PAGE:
Talking to an empty chair may be a sign that it's time for 82-year-old Clint Eastwood to stop smoking (he smokes in his movies, and even that's risky). Damage to the brain's vascular system is a major hazard from that nasty habit. But when it comes to quitting, it's never too late. He can make his day - and add more days to his life as well.
Even longtime smokers can get huge health benefits from stopping. But if they keep smoking, at 60 they'll have the same risk of a heart attack as a 79-year-old nonsmoker.
If you're a longtime smoker, here's a short list of the better-health-right-now benefits of quitting:
1. Stop today and in 20 minutes, your blood pressure and pulse will decrease.
2. In 24 hours your chance of a heart attack begins to decrease.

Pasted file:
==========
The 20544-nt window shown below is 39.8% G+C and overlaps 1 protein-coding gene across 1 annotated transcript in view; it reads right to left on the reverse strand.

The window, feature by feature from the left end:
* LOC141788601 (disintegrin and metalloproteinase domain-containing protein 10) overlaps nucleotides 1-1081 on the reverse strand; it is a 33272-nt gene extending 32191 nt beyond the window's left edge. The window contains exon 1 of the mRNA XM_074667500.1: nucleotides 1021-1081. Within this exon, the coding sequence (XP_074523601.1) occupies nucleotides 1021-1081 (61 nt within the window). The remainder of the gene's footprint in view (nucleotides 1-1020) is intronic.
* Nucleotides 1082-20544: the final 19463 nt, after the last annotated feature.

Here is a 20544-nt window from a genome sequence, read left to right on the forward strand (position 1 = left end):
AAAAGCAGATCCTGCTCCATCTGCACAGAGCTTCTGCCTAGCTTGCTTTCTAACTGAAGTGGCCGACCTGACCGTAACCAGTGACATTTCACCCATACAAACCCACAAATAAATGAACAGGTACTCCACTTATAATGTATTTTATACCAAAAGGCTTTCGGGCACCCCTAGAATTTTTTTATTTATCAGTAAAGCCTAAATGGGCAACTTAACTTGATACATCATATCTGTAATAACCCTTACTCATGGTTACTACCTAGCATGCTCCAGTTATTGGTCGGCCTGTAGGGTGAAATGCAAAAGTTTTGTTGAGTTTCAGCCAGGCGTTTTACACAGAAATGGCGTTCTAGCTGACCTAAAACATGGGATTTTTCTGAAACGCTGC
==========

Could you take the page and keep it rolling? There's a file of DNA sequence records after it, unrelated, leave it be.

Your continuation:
3. In five years, you're at half the risk for a heart attack or stroke as a smoker.
4. Quit at 50? By age 65, your risk of heart disease - and life expectancy - is similar to folks who never smoked.
So take the smart steps that will help you succeed: Go to RealAge.com and search for "YOU can quit smoking plan." You'll find all the info and tips you'll need. Sign up for a smoking cessation program; they make a huge difference when you crave "just one puff." Try a nicotine patch; they're effective, too. And amp up your physical exercise. Doing 30 minutes of aerobics daily takes the edge off withdrawal big-time.
Mehmet Oz, M.D., is host of "The Dr. Oz Show," and Mike Roizen, M.D., is chief medical officer at the Cleveland Clinic Wellness Institute. To live your healthiest, visit sharecare.com. Distributed by King Features Syndicate, Inc.